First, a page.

--> ABSTRACT: Effect of Sandstone Detrital Composition on Reservoir Quality Assessment and Prediction, by Salman Bloch; #91019 (1996)

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Effect of Sandstone Detrital Composition on Reservoir Quality Assessment and Prediction

Salman Bloch

Initial composition of sandstones is a key control on reservoir quality. In weakly-cemented sandstones (<10% cement), rigid grain content, rather than grain size, is the main parameter affecting permeability, particularly in the 5,000-10,000 ft depth range. The rigid grain content can be predicted from provenance and depositional-facies calibration data.

In most reservoirs, with the exception of highly cemented sandstones and sandstones with a low rigid grain content, there is a discernible reIationship between initial (Beard-Weyl) and present-day permeability. For a giver burial history, in weakly-cemented sandstones containing more than 85%, rigid grains, facies-controlled permeability contrasts that existed in the original sediments are enhanced. Increasing ductile grain abundance progressively worsens reservoir quality. For example, in moderately-sorted sandstones with more than 15-20% of altered volcanic rock fragments (VRFs permeability is reduced to < 0.1 md, even following a favorable burial history Samples with 10-15% VRFs have permeabilities <5md, whereas samples with <10% VRFs can have high permeability, depending n grain sizes Chemical diagenesis, the effects of which can destroy, preserve or enhance reservoir quality, is also controlled by detrital components, interacting with pore fluids.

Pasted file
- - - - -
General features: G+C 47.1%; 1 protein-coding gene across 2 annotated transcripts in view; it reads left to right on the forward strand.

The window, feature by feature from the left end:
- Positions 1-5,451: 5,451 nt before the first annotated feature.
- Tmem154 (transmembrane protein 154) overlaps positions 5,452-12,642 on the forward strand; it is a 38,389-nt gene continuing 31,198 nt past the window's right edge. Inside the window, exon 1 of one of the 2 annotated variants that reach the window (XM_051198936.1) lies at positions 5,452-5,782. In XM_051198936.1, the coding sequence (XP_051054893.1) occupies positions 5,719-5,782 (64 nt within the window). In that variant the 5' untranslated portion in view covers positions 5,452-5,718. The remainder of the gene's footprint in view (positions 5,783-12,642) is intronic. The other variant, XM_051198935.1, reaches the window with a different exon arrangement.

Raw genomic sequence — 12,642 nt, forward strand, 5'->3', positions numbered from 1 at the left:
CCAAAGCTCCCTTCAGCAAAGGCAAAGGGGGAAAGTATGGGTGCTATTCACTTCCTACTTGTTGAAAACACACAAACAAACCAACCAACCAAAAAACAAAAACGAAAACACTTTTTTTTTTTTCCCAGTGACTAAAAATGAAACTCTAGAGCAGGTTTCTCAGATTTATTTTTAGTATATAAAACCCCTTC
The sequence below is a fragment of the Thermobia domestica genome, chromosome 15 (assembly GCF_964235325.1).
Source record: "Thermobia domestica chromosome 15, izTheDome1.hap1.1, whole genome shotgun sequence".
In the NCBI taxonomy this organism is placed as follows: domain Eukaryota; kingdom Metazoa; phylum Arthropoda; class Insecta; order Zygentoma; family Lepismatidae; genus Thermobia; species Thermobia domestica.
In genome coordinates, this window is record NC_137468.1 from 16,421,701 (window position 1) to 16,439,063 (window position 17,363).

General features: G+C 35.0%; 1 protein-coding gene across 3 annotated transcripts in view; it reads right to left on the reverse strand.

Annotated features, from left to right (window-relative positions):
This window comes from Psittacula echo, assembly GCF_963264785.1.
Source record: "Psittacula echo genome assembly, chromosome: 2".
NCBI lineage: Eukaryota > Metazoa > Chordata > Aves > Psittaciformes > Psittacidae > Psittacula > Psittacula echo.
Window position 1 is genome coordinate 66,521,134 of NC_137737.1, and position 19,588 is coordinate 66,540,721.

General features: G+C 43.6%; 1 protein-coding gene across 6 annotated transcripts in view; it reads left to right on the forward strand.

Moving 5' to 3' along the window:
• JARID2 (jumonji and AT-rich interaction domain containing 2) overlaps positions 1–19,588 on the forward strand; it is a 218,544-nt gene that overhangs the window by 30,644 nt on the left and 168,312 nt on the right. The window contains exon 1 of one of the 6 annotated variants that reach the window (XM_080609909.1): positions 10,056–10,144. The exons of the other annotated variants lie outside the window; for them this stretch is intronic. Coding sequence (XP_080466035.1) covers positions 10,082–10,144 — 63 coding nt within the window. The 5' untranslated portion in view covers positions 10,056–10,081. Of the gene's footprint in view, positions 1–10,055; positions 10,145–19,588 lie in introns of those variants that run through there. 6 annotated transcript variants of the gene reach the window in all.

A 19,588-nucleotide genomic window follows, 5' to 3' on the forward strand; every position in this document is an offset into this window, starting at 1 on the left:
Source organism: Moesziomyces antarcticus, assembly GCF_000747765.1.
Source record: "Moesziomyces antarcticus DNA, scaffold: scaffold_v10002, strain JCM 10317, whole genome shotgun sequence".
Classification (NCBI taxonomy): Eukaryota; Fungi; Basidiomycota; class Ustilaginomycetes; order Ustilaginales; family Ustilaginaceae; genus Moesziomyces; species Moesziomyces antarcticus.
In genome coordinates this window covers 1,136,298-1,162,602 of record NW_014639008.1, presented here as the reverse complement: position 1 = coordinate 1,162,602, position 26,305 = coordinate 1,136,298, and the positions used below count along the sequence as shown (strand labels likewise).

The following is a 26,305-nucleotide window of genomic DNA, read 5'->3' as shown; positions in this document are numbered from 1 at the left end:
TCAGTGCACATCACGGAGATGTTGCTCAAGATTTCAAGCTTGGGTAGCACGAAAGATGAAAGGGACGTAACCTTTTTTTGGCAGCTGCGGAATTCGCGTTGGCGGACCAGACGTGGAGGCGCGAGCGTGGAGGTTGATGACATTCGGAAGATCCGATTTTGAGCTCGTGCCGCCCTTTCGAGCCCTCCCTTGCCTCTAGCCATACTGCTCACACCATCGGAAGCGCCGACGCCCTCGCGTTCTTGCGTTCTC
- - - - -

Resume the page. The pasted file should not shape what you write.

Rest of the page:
A newly-developed systematic approach, based on empirical and "hybrid" models (e.g., ExemplarTM), allows in many instances to accurately predict or assess, prior to drilling, compactional effects, the type and extent of cementation, and occurrence of porosity-preserving coats on detrital grains.

AAPG Search and Discover Article #91019©1996 AAPG Convention and Exhibition 19-22 May 1996, San Diego, California